The granite memorial on Black Head, engraved with "This was the land of my content", was erected in the memory of Arthur Leslie Rowse, a Cornish writer and historian. Rowse was born in 1903, the son of an uneducated china clay worker, and was the first Cornishman to win a university scholarship, reading English at Christchurch College, Oxford.

  11. At the memorial, turn right and follow the path around the coast until it eventually enters some woodland to reach a waymark.

    At the memorial, the path to the left leads out onto the headland.

    The name "Black Head" dates back to at least Tudor times. A map from 1576 records it as The Blak heade poynt. From the North side there are views across St Austell Bay and to the South, across Mevagissey Bay to Chapel Point.

    Black Head was the site of an Iron Age fort which is thought to date from around the 3rd Century BC. Two large banks and ditches are clearly visible across the narrowest part of the headland. There were originally three ramparts but the outermost has almost vanished.

  12. Continue ahead at the waymark and follow the path to another waymark at a junction. Turn left at the waymark and follow the path over a stile next to the gate marked Hallane Mill to reach another waymark beside the cottage.
  13. Keep right at the waymark and follow the path until you reach a waymark beside a footbridge.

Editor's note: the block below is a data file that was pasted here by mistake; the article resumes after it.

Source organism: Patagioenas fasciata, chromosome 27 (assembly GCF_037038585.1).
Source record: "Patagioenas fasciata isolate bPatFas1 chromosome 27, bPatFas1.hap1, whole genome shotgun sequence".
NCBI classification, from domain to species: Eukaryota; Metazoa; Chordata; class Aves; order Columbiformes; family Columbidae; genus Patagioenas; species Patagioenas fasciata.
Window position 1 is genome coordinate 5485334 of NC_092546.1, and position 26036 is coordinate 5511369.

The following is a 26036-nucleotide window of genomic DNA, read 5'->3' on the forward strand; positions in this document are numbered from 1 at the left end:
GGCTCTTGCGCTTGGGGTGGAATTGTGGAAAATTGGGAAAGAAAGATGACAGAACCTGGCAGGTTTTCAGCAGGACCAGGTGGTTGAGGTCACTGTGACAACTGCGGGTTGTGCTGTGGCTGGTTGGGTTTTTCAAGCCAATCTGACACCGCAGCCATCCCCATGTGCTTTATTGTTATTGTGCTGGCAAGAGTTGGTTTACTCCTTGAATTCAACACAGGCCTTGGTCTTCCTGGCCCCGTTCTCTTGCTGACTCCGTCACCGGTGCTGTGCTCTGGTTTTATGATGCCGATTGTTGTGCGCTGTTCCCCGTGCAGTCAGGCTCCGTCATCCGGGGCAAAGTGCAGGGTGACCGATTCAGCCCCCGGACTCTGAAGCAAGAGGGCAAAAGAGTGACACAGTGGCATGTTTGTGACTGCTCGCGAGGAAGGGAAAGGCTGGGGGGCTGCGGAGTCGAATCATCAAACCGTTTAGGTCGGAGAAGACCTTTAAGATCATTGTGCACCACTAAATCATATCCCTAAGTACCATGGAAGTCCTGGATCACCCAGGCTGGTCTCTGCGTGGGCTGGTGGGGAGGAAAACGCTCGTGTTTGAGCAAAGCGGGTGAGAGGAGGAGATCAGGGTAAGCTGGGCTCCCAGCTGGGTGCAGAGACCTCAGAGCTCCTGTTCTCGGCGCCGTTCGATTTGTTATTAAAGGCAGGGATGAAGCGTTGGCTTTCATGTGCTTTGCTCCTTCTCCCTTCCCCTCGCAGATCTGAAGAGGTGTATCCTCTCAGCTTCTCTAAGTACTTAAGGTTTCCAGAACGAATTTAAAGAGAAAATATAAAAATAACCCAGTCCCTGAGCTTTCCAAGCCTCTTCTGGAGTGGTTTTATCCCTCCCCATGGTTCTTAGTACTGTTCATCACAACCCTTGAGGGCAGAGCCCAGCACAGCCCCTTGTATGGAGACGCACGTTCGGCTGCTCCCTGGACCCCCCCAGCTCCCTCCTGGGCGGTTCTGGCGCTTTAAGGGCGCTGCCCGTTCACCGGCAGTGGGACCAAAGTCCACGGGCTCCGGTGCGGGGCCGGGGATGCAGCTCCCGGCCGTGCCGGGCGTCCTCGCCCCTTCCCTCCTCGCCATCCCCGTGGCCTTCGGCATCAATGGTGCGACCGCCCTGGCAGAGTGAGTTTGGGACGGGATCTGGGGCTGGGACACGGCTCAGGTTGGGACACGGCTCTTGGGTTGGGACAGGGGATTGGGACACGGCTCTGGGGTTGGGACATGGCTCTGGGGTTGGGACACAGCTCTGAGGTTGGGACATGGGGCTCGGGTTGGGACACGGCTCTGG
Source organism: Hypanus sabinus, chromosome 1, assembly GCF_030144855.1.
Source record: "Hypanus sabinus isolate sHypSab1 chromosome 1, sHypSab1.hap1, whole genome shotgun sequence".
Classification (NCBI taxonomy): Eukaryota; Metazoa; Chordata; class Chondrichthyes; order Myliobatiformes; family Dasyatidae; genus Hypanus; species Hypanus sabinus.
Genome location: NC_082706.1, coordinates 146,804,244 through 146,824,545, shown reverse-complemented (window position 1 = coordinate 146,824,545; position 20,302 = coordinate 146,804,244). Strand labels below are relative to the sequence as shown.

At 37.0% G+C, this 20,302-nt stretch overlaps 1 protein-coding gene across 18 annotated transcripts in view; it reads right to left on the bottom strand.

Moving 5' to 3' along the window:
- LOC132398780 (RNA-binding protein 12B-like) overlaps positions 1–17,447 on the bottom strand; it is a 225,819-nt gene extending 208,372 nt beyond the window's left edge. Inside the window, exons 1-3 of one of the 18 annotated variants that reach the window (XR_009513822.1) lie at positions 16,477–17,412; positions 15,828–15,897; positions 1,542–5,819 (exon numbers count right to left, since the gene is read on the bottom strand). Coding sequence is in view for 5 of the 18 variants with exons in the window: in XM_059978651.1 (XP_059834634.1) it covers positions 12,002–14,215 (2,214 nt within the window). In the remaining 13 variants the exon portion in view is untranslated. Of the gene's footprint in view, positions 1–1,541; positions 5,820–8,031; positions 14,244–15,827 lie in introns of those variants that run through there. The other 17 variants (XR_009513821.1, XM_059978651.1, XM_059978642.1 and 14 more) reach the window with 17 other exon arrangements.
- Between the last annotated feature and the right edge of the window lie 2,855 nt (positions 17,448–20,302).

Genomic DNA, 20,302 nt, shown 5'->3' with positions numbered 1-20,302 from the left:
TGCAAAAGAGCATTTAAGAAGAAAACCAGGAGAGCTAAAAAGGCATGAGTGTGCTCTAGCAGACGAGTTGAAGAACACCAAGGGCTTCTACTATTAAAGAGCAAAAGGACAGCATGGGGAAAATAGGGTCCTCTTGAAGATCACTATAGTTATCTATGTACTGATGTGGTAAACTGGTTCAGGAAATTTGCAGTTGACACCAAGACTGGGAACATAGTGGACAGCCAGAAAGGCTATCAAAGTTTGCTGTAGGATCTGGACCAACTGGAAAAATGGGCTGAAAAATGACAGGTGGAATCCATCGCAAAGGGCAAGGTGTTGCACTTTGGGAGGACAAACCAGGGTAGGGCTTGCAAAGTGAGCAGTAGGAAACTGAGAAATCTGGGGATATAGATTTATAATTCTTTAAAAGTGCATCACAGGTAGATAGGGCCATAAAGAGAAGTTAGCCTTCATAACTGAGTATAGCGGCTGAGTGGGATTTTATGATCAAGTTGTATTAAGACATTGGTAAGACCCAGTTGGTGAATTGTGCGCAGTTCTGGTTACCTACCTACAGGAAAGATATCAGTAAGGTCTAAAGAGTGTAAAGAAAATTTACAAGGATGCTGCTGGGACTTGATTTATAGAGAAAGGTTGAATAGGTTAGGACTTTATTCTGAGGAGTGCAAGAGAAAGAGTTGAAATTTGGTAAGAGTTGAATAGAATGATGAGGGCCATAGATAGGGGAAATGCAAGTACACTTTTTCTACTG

The path running down the left side of the cottage leads to Hallane Beach.

    Hallane is a south-facing shingle beach with submerged rocks a short way offshore which surface as the tide goes out, and at low tide, a rocky platform is exposed along the shoreline. It is very sheltered which makes it suitable for swimming, and the offshore rocks provide a suitable spot for a rest and warm-up although care must be taken of the sharp barnacles. On the right-hand side of the beach, a waterfall cascades over a natural arch. At low tide, it is possible to walk around the arch to get behind the waterfall; slippery algae grows on the rocks beneath the waterfall so climbing through it is not recommended.

  14. Keep right to stay on the path up the valley and continue to reach a gate. Go through this and follow the path to reach another gate with a blue waymark.
  15. Go through the gate and follow the path along the fence on the right to reach another gate.

    Buzzards can sometimes be seen perching in the trees, and if not their loud and distinctive call can often be heard.

    Despite their reputation for being lazy and scavengers, buzzards are formidable predators. Diving on rabbits and small mammals from a slow or hovering flight, or from a perch, they nearly always make the kill on the ground. During their breeding season in spring, buzzards create spectacular aerial displays by soaring high into the air and dropping suddenly towards the ground.

  16. Go through the gate and follow the path into a field. Follow along the left hedge of the field to reach a gate in the corner at the far side.